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Posts Tagged ‘God and child abuse’

*** religious triggers ***

This is a continuation from this blog entry.

I want to focus on this part of Lizzy’s question:

How do you handle the balance between not being able to undo the past and it\’s scars and the whole ”Jesus heals all” attitude? ~ Lizzy

I am (thankfully) in a season of recognizing how far I have come with my healing. That is not to say that I won’t have a whole lot of sludge to work through as the holidays roll around … only that, at the present time, I am in a season of respite, which I am enjoying immensely.

My experience has been that, as my emotional wounds heal into scars, they stop hurting. I have experienced this many times. If you read through my blog, you will see me writing about processing lots of pain, but I am not typically dealing with the same emotional wound for years on end. Some emotional wounds take me longer to heal, but they do, in fact, heal.

No, I cannot change the past, but the past loses its power over me as I heal. As an example, when I first recovered the memories of animal rape, I could not look anyone in the eye because I felt such deep shame. I worked through my feelings about those experiences, and now I can talk about without feeling any shame or emotional pain. It’s not something I go around telling everyone (nor is there a need to do this). It is also something I don’t think about on a daily basis. It is something I experienced as a girl, but it is not something that continues to hurt me as a woman (since healing it).

This does not mean that I am immune from triggers. If I were to watch a movie with an animal rape scene, I am sure I would feel triggered, and I would use my tools (deep breathing, walking out of the theater, etc.) to calm myself back down. I might feel “off” for a few days, but then I might go months without thinking about the animal rapes at all.

I do believe that God has the power to heal all, but it takes time and work. Because I endured so much trauma, I don’t know at what point, if ever, I will have experienced healing in all areas. What I can tell you is that I am no longer the brokenhearted woman I used to be, and I view my life much differently than I used to. My past has not changed, but my perspective about my past has.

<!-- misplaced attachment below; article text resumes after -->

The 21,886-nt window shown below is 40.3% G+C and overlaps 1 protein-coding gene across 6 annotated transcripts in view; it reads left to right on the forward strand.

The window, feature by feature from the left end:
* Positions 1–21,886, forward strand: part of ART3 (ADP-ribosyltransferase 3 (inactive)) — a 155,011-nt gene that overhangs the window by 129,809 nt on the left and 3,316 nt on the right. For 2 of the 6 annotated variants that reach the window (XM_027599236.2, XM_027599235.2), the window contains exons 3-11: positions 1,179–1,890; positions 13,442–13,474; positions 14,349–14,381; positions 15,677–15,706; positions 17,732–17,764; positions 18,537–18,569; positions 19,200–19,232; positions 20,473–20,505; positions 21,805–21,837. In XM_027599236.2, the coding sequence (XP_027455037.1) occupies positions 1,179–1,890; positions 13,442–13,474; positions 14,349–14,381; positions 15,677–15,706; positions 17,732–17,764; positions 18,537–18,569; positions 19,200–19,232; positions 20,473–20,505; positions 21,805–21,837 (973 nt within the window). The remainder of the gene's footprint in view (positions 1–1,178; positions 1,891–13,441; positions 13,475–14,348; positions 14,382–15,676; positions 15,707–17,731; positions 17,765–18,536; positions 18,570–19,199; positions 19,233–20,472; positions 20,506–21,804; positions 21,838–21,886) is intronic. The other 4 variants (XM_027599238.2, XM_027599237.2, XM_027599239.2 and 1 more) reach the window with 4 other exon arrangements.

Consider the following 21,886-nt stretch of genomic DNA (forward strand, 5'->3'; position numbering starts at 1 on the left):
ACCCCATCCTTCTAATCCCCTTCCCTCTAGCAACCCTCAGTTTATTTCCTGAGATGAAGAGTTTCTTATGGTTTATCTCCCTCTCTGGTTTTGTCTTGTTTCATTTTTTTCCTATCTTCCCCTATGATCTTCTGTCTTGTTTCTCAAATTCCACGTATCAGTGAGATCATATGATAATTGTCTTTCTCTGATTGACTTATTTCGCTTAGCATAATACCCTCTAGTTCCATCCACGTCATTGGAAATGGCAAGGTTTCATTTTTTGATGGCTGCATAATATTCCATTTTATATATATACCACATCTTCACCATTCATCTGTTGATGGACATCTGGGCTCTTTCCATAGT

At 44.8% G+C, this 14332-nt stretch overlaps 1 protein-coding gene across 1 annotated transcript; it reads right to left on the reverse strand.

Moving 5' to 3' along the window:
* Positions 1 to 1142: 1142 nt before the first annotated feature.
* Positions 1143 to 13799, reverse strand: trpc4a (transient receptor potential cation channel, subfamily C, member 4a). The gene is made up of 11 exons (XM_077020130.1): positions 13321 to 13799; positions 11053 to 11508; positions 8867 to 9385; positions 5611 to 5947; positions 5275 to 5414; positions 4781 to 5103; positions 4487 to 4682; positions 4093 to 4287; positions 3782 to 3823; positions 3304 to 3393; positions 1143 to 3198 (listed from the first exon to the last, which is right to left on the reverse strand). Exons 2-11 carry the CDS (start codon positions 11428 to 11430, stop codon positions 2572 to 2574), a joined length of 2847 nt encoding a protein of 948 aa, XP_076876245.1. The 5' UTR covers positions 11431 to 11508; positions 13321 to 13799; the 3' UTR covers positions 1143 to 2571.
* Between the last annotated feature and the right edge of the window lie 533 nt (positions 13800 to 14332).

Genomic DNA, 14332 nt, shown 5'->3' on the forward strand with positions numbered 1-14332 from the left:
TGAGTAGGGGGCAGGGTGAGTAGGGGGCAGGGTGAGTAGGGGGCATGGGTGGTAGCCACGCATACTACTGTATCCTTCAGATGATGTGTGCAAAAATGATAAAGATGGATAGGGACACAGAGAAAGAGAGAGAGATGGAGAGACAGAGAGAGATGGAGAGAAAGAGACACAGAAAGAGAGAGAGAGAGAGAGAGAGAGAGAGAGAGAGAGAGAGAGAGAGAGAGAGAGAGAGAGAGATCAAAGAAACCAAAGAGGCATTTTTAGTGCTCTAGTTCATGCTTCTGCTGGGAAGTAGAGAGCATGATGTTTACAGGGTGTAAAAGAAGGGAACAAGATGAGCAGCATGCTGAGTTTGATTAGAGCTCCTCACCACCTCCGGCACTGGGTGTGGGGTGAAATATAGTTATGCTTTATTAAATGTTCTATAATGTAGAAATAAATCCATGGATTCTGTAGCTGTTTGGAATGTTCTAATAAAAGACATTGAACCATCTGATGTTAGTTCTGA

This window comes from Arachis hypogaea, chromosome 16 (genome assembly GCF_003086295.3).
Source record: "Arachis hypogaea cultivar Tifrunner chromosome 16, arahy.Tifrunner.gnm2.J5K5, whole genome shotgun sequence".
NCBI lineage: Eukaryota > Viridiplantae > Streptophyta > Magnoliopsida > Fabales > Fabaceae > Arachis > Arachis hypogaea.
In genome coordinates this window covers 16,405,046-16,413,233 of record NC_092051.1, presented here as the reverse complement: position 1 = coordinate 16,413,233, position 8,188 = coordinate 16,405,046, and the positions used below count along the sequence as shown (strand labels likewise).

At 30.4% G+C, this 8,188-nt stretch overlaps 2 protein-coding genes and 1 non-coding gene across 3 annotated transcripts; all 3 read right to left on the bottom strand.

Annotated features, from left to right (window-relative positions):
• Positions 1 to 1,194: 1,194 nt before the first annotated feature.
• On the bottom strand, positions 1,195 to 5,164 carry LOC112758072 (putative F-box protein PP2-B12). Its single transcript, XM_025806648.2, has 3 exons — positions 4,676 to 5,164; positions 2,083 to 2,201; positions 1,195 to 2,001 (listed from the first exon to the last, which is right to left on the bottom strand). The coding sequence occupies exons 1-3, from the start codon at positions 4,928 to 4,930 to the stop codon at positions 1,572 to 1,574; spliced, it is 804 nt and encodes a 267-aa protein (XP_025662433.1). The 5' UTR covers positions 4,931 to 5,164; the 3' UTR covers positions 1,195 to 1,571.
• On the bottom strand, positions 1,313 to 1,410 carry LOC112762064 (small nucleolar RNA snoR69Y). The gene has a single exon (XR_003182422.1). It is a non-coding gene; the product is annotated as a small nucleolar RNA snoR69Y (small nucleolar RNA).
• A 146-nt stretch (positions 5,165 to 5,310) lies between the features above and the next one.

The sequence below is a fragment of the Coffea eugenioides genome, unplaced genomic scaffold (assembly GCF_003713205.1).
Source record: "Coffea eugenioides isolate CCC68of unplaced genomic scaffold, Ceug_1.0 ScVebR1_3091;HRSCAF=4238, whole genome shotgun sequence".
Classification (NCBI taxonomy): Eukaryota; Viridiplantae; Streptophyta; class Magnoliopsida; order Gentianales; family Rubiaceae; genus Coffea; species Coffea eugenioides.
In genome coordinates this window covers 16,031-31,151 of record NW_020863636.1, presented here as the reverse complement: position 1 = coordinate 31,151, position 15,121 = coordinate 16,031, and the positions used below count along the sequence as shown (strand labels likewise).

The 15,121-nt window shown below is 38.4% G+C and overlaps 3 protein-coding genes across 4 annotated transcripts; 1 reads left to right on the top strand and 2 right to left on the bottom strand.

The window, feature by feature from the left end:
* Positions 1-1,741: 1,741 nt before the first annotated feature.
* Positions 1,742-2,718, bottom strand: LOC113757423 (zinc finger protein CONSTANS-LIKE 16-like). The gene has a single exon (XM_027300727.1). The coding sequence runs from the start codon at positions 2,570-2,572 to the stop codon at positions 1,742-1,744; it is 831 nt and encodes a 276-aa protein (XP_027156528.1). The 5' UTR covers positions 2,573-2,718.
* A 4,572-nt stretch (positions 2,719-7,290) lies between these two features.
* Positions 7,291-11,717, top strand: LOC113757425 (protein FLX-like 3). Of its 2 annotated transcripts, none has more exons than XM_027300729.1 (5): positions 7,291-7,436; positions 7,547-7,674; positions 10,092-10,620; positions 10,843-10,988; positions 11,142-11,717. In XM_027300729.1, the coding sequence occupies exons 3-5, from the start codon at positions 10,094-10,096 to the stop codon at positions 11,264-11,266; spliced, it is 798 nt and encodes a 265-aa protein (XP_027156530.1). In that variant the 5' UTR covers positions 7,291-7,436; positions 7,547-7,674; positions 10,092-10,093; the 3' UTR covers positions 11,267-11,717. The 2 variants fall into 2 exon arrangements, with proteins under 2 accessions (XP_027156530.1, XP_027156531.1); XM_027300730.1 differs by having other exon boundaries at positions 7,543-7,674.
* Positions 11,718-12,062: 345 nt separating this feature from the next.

I do not write about religious topics like this very often because I don’t want to exclude my readers who are triggered by religion, but talking about God’s healing power is actually one of my favorite topics! I am glad you asked the questions.

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********** religious triggers **********

On my blog entry entitled My Own Faith Journey after Child Abuse, a reader posted the following comment:

I’m curious how you got past the feeling that [God] deserted you in your childhood when you really needed Him. ~ Ivory

It took me a long time to move past feeling abandoned by God. I used to ask what the h@#$ good is it being God if He cannot even prevent one child from being abused. However, I came to realize that I was viewing my situation under faulty assumptions.

I blame organized religion for part of the problem. Churches often are guilty of saying things like, “God will keep you safe.” However, that simply is not biblical. Many of the apostles were martyred, and even Jesus himself was crucified. So, telling little kids that they will be safe if they believe in God is just plain wrong.

You will not find anywhere in the Bible that promises that God will keep you from being hurt if you believe in Him or trust Him. I think that church folks made this up to give them a false sense of security. That way, as long as they do X, Y, and Z, then they believe that they are safe as they go about their daily lives. The truth is that, if they have managed to live their lives without being traumatized, they are simply lucky.

Once I accepted the fact that God never promised to keep children safe, I recognized that I was blaming God for failing to do something that He never promised to do in the first place. It is not God’s job to keep my kid safe – that is my job as an adult who loves him. If all adults loved all kids, then no child would be abused. However, there are many people in the world who do not love kids, not even their own children, and that is the reason for child abuse. There is plenty of blame to go around, but God is not where I place the blame.

I do not believe that God deserted me. In fact, I believe He was ever-present, giving me the gift of dissociative identity disorder (DID) and the hope that the future would be better so that I could survive the abuse. God promises to heal broken hearts, not to prevent them from breaking. God also charges His people to protect children. Those who did not heed his instructions will suffer one day. I blame the adults in my life who did not protect me for the abuse, not God.